ERIC Number: ED241696
Record Type: RIE
Publication Date: 1984-Jan
Reference Count: 0
Assessing Pesticide Impact on Human Health in Nebraska: A Survey of Ambulance Services and Rescue Squads. Department Report No. 7.
Vitzthum, Edward F.; And Others
A study examined the employment qualifications, job content, training, and training needs of ambulance service and rescue squad workers in Nebraska. Based on the 268 mail questionnaires that were completed and returned out of a total of 338 sent out, it was concluded that the strengths of the various ambulance and rescue services vary widely. The majority of the services had 75 percent or more of their driver and attendant personnel certified, but only about 41 percent had all certified personnel. Reports of the average amount of training and handling of chemical trauma and pesticide poisoning cases ranged from none to three or four hours. The certification training program available for these workers covers poisonings of all types in approximately three hours. More than one-third of all respondents reported no inservice training on chemical trauma and pesticide poisonings in the past three years. A substantial majority of the respondents did say that their personnel would be likely to participate in such an inservice training program if it were available. Based on these findings, recommendations were made calling for the Nebraska State Department of Health to work together with the University of Nebraska Medical Center and the Cooperative Extension Service to develop an inservice program for rescue squad workers dealing with chemical trauma and pesticide poisoning emergencies. (MN)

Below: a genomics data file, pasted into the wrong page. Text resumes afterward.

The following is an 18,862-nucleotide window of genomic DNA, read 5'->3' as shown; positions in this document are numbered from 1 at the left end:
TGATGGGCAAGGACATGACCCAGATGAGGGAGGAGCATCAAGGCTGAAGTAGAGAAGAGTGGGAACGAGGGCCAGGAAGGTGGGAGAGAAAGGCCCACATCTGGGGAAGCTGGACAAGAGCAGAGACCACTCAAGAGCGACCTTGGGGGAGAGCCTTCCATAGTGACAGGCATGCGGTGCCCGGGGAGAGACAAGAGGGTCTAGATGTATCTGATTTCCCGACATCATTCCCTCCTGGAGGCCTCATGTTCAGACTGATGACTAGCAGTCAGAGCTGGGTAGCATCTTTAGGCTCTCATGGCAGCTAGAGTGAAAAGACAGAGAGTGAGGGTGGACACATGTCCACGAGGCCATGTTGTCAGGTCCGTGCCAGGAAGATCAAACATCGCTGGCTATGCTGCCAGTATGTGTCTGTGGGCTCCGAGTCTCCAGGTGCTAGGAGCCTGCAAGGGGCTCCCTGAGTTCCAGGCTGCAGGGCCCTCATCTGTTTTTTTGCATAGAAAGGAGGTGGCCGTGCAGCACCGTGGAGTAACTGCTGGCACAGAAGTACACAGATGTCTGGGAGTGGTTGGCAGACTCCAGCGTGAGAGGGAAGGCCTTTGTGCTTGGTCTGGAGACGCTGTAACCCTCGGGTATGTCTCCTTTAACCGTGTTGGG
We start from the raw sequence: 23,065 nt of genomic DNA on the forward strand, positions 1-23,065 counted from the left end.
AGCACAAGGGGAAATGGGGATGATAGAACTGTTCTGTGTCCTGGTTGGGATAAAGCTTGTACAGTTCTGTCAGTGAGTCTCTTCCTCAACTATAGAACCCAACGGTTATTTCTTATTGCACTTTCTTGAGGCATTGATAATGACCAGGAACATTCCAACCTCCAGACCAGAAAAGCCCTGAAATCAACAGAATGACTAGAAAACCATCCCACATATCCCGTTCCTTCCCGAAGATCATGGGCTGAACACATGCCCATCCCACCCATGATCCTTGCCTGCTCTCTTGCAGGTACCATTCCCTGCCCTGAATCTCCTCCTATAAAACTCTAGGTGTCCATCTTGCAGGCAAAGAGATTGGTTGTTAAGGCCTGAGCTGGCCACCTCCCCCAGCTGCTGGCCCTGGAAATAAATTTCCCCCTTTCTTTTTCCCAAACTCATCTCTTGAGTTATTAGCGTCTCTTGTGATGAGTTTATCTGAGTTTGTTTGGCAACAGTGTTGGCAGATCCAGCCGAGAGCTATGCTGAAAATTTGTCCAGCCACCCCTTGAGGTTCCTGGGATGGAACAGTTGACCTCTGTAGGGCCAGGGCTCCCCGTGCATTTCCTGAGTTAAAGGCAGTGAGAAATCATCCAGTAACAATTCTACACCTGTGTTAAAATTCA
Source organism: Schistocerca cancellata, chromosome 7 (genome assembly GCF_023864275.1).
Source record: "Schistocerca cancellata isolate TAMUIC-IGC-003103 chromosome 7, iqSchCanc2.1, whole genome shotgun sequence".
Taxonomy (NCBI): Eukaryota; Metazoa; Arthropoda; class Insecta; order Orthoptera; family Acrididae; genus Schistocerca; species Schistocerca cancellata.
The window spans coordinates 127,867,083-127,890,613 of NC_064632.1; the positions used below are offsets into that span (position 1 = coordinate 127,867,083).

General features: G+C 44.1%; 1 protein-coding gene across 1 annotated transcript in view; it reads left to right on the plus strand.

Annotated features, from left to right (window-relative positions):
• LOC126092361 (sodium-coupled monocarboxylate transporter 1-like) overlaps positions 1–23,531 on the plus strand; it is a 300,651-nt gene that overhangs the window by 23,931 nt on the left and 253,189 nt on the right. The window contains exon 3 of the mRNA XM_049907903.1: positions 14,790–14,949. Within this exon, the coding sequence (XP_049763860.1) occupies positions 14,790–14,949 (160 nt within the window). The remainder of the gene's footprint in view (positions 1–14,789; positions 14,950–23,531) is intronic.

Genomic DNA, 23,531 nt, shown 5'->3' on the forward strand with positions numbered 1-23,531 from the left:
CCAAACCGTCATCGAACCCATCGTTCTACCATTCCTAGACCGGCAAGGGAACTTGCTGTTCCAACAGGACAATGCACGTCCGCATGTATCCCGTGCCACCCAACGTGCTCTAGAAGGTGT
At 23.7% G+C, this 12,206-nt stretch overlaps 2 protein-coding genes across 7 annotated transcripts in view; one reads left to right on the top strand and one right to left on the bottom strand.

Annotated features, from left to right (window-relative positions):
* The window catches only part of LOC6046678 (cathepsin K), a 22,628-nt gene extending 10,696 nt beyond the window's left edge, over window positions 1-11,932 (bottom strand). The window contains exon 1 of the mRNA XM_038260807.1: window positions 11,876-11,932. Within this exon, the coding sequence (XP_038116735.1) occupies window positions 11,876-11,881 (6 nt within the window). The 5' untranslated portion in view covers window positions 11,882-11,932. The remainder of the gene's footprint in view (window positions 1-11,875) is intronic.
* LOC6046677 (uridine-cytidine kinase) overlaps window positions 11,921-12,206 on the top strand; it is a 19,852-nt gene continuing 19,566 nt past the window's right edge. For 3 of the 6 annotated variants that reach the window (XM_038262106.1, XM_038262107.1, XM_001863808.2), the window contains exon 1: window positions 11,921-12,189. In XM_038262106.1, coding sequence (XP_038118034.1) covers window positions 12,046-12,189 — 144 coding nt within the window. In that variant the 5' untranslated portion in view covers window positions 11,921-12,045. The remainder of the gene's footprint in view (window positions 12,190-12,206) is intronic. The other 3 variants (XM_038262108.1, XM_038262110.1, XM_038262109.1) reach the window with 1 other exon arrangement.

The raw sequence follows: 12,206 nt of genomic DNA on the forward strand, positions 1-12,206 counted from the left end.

Descriptors: Allied Health Occupations Education, Certification, Educational Attainment, Educational Needs, Emergency Medical Technicians, Employment Qualifications, Inservice Education, Job Performance, Job Skills, Medical Services, Occupational Information, Pesticides, Poisoning, Poisons, Questionnaires, State Surveys
Publication Type: Reports - Research
Education Level: N/A
Sponsor: Department of Agriculture, Washington, DC.
Authoring Institution: Nebraska Univ. Medical Center, Omaha.; Nebraska Univ., Lincoln. Inst. of Agriculture and Natural Resources.
Identifiers: Chemicals; Nebraska